Using Pac-Man to Introduce Möbius Strips and Klein Bottles to Reconceptualize Complex, Multi-Domain, Full-Spectrum Warfare: A Crowd-Sourcing Exercise (Part 4 of 5)by : Ben Zweibelson
Original post can be found here: https://benzweibelson.medium.com/using-pac-man-to-introduce-m%C3%B6bius-strips-and-klein-bottles-to-reconceptualize-complex-8cd71cdcfee4
The third part of this 5 part series is linked below, and readers ought to check that out first before venturing further, as I set up why Pac-Man is the metaphoric device here for breaking out of static, simplistic, Newtonian styled models and constructs for conceptualizing warfare.
In the last part of this series, I introduced a Möbius strip and challenged readers to try their own paper strip challenge. The Möbius strip is not like the dominant triangles, triads, cubes, spheres, loops, linear-causal campaign design and other orientable topology that exists across all military doctrine.
In the above figure, the topological instructions for creating a Möbius strip are adapted into a conceptual model for how military organizations, as the directed extension of their national political, social and cultural desires, engage in a wide range of security activities to complete, cooperate, deter, and also engage in organized violence perpetually, iteratively and in an emergent, non-linear fashion. Complexity theory requires careful consideration of nonlinearity, systemic relationships (non-reduceable), and how emergence largely prevents such dynamics from being depicted in Newtonian stylized approaches. Even below and in subsequent illustrations, forcing a Möbius strip into two-dimensional space carries the risk that some readers might misinterpret the concept, oversimplifying it into a cylindrical shape where an ‘OODA loop’, campaign planning formulaic, ‘ends-ways-means’ linear-causal relationship could be inferred. Militaries need to shift away from Donkey Kong concepts to topological alternatives, even though printed mediums still insist upon a two-dimensional rendered construct. The meaning of those constructs and the theoretical underpinnings is how one can pivot from one conceptual frame to another less explored.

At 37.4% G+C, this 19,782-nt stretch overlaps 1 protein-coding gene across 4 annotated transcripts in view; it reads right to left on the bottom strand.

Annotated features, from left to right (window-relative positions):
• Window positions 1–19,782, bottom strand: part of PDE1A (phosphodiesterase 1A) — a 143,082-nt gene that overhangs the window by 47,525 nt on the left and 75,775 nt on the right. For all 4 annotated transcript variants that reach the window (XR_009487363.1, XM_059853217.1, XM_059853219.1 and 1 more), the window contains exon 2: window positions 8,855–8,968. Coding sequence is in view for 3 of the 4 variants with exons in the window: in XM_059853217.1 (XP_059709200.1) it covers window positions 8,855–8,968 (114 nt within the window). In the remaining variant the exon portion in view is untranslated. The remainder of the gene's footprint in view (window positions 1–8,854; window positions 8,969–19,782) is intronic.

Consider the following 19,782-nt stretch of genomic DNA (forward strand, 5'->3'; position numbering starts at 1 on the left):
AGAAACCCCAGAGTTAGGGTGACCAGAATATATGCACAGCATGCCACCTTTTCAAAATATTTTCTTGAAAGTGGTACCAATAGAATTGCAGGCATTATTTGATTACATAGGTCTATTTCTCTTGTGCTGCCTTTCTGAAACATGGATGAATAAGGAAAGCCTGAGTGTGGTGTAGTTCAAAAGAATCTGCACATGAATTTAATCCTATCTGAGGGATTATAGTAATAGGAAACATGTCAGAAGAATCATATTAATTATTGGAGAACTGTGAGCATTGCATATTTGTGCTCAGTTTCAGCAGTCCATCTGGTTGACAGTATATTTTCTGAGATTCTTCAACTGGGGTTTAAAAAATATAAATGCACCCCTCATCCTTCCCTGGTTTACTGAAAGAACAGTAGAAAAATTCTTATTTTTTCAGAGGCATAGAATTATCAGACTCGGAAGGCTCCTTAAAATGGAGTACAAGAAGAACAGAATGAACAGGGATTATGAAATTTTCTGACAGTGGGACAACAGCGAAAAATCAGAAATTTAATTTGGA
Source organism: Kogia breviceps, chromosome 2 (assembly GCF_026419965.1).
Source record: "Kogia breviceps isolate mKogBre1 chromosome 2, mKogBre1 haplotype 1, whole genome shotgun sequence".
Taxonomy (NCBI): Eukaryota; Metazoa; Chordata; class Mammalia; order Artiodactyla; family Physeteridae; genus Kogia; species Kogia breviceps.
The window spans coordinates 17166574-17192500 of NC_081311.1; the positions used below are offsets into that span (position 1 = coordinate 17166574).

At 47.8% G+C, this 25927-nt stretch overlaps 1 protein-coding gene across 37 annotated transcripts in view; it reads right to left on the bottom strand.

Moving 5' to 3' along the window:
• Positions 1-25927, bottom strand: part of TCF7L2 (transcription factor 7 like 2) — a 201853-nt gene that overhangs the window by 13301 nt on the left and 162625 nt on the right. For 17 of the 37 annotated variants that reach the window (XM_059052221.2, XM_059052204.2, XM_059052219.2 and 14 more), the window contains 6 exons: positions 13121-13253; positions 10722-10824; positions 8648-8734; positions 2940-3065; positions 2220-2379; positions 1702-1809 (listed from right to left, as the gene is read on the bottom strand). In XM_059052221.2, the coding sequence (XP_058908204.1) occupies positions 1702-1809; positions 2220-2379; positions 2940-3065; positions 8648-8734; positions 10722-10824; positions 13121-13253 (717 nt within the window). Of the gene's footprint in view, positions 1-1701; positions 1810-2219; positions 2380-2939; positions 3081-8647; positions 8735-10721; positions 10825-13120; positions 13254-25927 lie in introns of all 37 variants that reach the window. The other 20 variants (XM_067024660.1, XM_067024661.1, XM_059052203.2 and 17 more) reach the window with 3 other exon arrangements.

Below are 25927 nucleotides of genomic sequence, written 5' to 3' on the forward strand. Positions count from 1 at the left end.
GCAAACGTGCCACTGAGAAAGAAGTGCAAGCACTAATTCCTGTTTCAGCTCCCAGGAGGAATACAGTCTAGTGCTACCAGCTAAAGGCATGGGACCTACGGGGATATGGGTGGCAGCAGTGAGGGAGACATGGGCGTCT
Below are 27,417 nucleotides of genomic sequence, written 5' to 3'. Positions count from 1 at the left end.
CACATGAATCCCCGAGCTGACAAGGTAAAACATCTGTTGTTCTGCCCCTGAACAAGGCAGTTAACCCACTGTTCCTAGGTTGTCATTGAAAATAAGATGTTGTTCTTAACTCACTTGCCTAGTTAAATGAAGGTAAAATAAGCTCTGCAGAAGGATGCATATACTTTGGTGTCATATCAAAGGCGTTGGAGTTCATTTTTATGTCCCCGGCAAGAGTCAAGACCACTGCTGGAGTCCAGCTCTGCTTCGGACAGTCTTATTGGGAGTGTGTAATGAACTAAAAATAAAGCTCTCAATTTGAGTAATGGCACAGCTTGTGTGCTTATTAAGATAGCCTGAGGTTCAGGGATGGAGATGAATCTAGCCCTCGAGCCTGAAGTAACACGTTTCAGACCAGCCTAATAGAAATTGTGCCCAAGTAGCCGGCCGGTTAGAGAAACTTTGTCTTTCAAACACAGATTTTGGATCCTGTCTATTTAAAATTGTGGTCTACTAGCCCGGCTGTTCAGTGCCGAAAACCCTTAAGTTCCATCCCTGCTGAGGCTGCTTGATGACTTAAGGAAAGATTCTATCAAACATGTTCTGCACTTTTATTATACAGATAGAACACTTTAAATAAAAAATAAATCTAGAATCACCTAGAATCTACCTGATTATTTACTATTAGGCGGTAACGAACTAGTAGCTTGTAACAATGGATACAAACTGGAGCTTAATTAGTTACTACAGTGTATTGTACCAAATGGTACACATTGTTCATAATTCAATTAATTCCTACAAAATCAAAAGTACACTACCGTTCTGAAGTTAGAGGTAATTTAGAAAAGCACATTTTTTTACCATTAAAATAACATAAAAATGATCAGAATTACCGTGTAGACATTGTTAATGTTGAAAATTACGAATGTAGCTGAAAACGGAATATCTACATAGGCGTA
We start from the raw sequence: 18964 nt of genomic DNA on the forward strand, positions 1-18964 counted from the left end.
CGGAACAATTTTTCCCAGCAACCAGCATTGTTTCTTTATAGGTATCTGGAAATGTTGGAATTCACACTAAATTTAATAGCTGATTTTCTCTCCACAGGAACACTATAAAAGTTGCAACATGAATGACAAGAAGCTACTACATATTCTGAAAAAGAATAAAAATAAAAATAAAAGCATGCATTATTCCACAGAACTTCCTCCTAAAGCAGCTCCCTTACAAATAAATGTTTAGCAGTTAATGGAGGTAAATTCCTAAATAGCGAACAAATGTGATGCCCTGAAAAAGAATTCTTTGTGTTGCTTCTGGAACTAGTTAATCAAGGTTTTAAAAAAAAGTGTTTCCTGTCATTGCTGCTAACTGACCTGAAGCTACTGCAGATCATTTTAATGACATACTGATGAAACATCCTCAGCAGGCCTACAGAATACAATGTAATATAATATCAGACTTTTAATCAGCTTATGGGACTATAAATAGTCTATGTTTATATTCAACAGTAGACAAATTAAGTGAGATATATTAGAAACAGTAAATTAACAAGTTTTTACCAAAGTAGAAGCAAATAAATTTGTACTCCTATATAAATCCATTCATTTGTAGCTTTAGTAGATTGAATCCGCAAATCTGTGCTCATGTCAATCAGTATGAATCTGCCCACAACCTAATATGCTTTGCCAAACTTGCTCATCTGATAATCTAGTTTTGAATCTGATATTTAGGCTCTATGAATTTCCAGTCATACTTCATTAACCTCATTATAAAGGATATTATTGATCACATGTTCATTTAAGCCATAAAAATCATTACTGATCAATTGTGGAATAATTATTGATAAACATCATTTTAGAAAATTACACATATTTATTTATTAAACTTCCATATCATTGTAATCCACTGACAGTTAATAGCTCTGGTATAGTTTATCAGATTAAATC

In the above figure, I mention that one strange ability of the Möbius strip is that it breaks the four-color theorem that all other objects depicted in our military doctrine (see parts 1 and 2 of this series) obey. Triads, cubes, loops and more all must follow the four-color theorem, but the Möbius does not! Think about the color rule, and why this shape could break a rule that all the other graphics in every single doctrinal manual you have must obey… and why might that matter? If we are really trying to talk about complex, dynamic, multi-domain security challenges, why are we forever limiting our conceptualization of these difficult topics with oversimplified, Newtonian-styled models exclusively?